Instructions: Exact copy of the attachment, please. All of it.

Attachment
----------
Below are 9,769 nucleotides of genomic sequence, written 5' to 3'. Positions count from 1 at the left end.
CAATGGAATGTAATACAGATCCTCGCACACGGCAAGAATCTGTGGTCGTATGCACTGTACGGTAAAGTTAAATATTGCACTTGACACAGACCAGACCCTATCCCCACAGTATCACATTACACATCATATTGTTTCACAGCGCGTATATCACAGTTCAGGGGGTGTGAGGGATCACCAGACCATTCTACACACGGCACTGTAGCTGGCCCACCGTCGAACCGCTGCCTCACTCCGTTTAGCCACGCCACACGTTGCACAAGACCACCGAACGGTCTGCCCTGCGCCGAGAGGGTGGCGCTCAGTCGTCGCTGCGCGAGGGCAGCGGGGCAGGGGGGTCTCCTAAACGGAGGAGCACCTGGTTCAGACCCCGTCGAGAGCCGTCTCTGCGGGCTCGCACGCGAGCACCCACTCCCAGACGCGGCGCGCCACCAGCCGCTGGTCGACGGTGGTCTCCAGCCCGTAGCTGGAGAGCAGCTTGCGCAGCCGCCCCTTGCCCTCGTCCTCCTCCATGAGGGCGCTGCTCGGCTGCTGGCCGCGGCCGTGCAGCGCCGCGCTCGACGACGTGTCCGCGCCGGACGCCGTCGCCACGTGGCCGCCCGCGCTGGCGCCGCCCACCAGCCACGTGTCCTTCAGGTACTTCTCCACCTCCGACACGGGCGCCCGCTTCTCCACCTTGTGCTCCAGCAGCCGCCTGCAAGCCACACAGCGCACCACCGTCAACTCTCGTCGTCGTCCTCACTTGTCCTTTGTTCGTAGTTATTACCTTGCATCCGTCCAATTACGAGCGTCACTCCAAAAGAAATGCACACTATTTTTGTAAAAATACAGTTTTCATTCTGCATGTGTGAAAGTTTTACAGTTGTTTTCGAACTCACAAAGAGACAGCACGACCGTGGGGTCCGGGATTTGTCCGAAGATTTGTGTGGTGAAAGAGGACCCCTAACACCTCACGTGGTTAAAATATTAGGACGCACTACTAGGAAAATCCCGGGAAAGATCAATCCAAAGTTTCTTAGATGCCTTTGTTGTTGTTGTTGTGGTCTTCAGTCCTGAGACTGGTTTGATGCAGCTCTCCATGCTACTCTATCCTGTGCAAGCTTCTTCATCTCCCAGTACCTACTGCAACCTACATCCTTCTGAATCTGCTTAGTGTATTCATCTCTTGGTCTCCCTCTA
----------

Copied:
Below are 9,769 nucleotides of genomic sequence, written 5' to 3'. Positions count from 1 at the left end.
CAATGGAATGTAATACAGATCCTCGCACACGGCAAGAATCTGTGGTCGTATGCACTGTACGGTAAAGTTAAATATTGCACTTGACACAGACCAGACCCTATCCCCACAGTATCACATTACACATCATATTGTTTCACAGCGCGTATATCACAGTTCAGGGGGTGTGAGGGATCACCAGACCATTCTACACACGGCACTGTAGCTGGCCCACCGTCGAACCGCTGCCTCACTCCGTTTAGCCACGCCACACGTTGCACAAGACCACCGAACGGTCTGCCCTGCGCCGAGAGGGTGGCGCTCAGTCGTCGCTGCGCGAGGGCAGCGGGGCAGGGGGGTCTCCTAAACGGAGGAGCACCTGGTTCAGACCCCGTCGAGAGCCGTCTCTGCGGGCTCGCACGCGAGCACCCACTCCCAGACGCGGCGCGCCACCAGCCGCTGGTCGACGGTGGTCTCCAGCCCGTAGCTGGAGAGCAGCTTGCGCAGCCGCCCCTTGCCCTCGTCCTCCTCCATGAGGGCGCTGCTCGGCTGCTGGCCGCGGCCGTGCAGCGCCGCGCTCGACGACGTGTCCGCGCCGGACGCCGTCGCCACGTGGCCGCCCGCGCTGGCGCCGCCCACCAGCCACGTGTCCTTCAGGTACTTCTCCACCTCCGACACGGGCGCCCGCTTCTCCACCTTGTGCTCCAGCAGCCGCCTGCAAGCCACACAGCGCACCACCGTCAACTCTCGTCGTCGTCCTCACTTGTCCTTTGTTCGTAGTTATTACCTTGCATCCGTCCAATTACGAGCGTCACTCCAAAAGAAATGCACACTATTTTTGTAAAAATACAGTTTTCATTCTGCATGTGTGAAAGTTTTACAGTTGTTTTCGAACTCACAAAGAGACAGCACGACCGTGGGGTCCGGGATTTGTCCGAAGATTTGTGTGGTGAAAGAGGACCCCTAACACCTCACGTGGTTAAAATATTAGGACGCACTACTAGGAAAATCCCGGGAAAGATCAATCCAAAGTTTCTTAGATGCCTTTGTTGTTGTTGTTGTGGTCTTCAGTCCTGAGACTGGTTTGATGCAGCTCTCCATGCTACTCTATCCTGTGCAAGCTTCTTCATCTCCCAGTACCTACTGCAACCTACATCCTTCTGAATCTGCTTAGTGTATTCATCTCTTGGTCTCCCTCTA